Page 107 – Luke also claims that Paul, as a young man, came to study Judaism in Jerusalem with the great rabbi of his day, Gamaliel (Acts 22:3). This tradition is even more unlikely than the others. Paul himself would have had good reasons to emphasize his educational pedigree when highlighting his pre-Christian credentials in the passages I quoted above, but he is silent about the specifics of his training. In fact, Paul gives no clear indication at all that he was familiar with distinctively Aramaic/Hebrew modes of interpretation: he is thoroughly at home with the Greek Septuagint, on the other hand. Luke, however, would have had plenty of reasons to claim that Paul was trained “at the feet of Gamaliel”: this provides the hero of his Acts with the very best Jewish education one could have, with the most famous rabbi of his day, in Jerusalem itself. If these were the circles Paul himself actually ran in, however, it is virtually impossible to explain some of the things that he says in his letters, for example, that the Jewish people who converted to worship Jesus in Judea didn’t know him in person—even what he looked like. It appears Paul had never spent much, if any, time in Jerusalem, the capital of Judea, before he became a follower of Jesus.

Page 107 – One claim in Acts that recurs in later legends about Paul is that he was a Roman citizen (Acts 22:25). This has struck some historians as highly unlikely. Paul himself never says anything of the sort, and in fact very few Jews were actually citizens of the empire. For one thing, being a citizen meant performing occasional sacrifices to the gods for the well-being of the state. Jews who didn’t adhere to some kind of strict Judaism would probably have had few qualms about the matter. But a highly religious Jew such as Paul? It seems unlikely. Moreover, citizenship in this period was, for the most part, restricted to the elite. Paul, on the other hand, even though he was well educated, appears to have been strictly working-class. Here again it may be that Luke is trying to stress just how prominent Paul was—a citizen of Rome, even—before his conversion.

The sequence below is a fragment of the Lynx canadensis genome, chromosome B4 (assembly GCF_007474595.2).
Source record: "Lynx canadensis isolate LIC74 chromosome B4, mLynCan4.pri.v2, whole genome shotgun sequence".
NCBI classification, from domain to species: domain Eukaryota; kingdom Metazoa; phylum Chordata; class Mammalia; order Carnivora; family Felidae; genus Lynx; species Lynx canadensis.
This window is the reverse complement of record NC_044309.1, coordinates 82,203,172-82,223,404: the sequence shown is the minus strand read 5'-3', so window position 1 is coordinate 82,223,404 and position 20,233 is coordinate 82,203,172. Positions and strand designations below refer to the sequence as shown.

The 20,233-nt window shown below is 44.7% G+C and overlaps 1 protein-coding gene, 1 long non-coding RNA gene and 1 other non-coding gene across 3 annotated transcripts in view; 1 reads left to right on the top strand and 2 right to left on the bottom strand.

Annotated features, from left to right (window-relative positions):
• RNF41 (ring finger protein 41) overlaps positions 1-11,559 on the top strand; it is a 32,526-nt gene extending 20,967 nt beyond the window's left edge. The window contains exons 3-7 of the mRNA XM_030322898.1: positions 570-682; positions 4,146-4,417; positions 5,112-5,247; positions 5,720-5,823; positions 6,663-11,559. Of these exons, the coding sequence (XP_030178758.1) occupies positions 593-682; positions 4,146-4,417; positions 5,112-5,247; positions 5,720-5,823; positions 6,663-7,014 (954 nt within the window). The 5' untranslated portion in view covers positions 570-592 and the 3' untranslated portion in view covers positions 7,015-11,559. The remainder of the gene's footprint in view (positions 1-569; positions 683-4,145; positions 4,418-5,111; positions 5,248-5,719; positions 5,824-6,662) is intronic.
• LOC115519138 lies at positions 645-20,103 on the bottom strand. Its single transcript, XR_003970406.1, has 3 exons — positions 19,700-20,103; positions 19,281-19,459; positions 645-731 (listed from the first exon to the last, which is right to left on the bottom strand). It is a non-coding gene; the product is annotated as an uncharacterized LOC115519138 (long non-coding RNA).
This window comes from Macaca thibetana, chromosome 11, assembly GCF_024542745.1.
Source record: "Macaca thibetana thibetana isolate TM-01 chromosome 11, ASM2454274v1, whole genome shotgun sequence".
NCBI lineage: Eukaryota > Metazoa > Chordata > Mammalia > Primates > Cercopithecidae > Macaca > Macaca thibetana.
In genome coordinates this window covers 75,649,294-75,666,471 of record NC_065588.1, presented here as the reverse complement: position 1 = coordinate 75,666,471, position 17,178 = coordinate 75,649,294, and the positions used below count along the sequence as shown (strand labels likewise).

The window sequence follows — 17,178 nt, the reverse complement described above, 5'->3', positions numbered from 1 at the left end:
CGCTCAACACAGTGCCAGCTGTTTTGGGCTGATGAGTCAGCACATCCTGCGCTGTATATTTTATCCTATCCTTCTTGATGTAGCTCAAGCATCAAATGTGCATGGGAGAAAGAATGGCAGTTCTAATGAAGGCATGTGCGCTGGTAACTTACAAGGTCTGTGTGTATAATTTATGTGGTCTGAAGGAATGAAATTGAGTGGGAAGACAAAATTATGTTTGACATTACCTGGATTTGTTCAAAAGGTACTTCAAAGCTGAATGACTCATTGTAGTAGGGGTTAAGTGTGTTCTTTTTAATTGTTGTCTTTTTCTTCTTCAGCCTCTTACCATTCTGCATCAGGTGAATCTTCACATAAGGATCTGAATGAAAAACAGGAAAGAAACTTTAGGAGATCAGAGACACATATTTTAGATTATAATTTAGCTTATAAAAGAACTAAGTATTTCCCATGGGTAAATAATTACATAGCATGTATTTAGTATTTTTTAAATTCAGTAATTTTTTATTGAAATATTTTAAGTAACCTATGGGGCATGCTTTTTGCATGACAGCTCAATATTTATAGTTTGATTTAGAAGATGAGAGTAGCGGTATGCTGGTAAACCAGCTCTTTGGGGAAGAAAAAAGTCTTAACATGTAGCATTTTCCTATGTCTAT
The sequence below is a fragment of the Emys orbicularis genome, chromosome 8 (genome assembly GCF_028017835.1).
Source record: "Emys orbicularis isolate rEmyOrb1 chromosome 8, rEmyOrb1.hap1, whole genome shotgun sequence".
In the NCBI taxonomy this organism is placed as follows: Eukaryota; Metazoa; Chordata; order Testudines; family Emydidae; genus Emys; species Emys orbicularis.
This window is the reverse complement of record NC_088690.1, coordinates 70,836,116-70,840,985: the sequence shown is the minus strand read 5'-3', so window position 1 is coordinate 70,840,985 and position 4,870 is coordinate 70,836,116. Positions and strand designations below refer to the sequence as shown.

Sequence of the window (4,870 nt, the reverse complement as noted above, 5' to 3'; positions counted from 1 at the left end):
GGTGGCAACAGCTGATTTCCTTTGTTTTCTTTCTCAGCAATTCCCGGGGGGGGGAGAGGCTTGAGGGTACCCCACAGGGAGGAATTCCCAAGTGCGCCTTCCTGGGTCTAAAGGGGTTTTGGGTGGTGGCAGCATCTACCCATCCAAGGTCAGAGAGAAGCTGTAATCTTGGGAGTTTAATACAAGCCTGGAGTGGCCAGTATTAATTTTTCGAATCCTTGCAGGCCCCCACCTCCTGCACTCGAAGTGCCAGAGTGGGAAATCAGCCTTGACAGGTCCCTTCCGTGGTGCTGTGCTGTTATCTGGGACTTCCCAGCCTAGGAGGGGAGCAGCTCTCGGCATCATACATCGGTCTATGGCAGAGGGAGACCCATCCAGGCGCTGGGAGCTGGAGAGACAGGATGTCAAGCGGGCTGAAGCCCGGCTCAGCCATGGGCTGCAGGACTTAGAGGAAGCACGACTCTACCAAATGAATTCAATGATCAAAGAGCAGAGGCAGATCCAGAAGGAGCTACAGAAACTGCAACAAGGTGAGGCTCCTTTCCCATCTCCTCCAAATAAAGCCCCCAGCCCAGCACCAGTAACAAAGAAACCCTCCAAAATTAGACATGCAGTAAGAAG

From Bart’s post titled Is the Paul of Acts at Odds with the Paul of His Own Letters?

April 10, 2024 – He said he took this from his book Peter, Paul and Mary Magdalene.

Paul and his companion Barnabas arrive in town, and on the Sabbath they go to the synagogue for worship with their fellow Jews.  As outside guests, they are asked if they have anything to say to the congregation.  Paul stands up and delivers a long sermon (Acts 13:16-42). … Finally, there is an important theological contrast between this sermon in Acts and Paul’s own writings.  It has to do with one of the most fundamental questions of Christian doctrine.  How is it that Christ’s death brings salvation?  Paul had a definite view of the matter; so did Luke, the author of Acts.  What careful readers have realized over the years is that Paul and Luke express their doctrines of salvation quite differently. According to Paul, Christ’s death provides an atonement for sins; according to Luke, Christ’s death leads to forgiveness of sins.  These are not the same thing … In Paul’s own way of looking at salvation, Christ had to be sacrificed to pay the debt of others; in Luke’s way of looking at it, God forgives the debt without requiring a sacrifice.

The idea of “atonement” is that something needs to be done in order to deal with sins.  A sacrifice has to be made that can make up for the fact that someone has transgressed the divine law.  The sacrifice satisfies the just demands of God, whose Law has been broken and who requires a penalty.  In Paul’s view, Jesus’ death brought about an atonement: it was a sacrifice made for the sake of others, so that they would not have to pay for their sins themselves.  This atonement purchased a right standing before God.

The idea of “forgiveness” is that someone lets you off the hook for something that you’ve done wrong, without any requirement of payment.  If you forgive a debt, it means you don’t make the other person pay.  That’s quite different from accepting the payment of your debt from someone else (which would be the basic idea of atonement).  In Paul’s own way of looking at salvation, Christ had to be sacrificed to pay the debt of others; in Luke’s way of looking at it, God forgives the debt without requiring a sacrifice.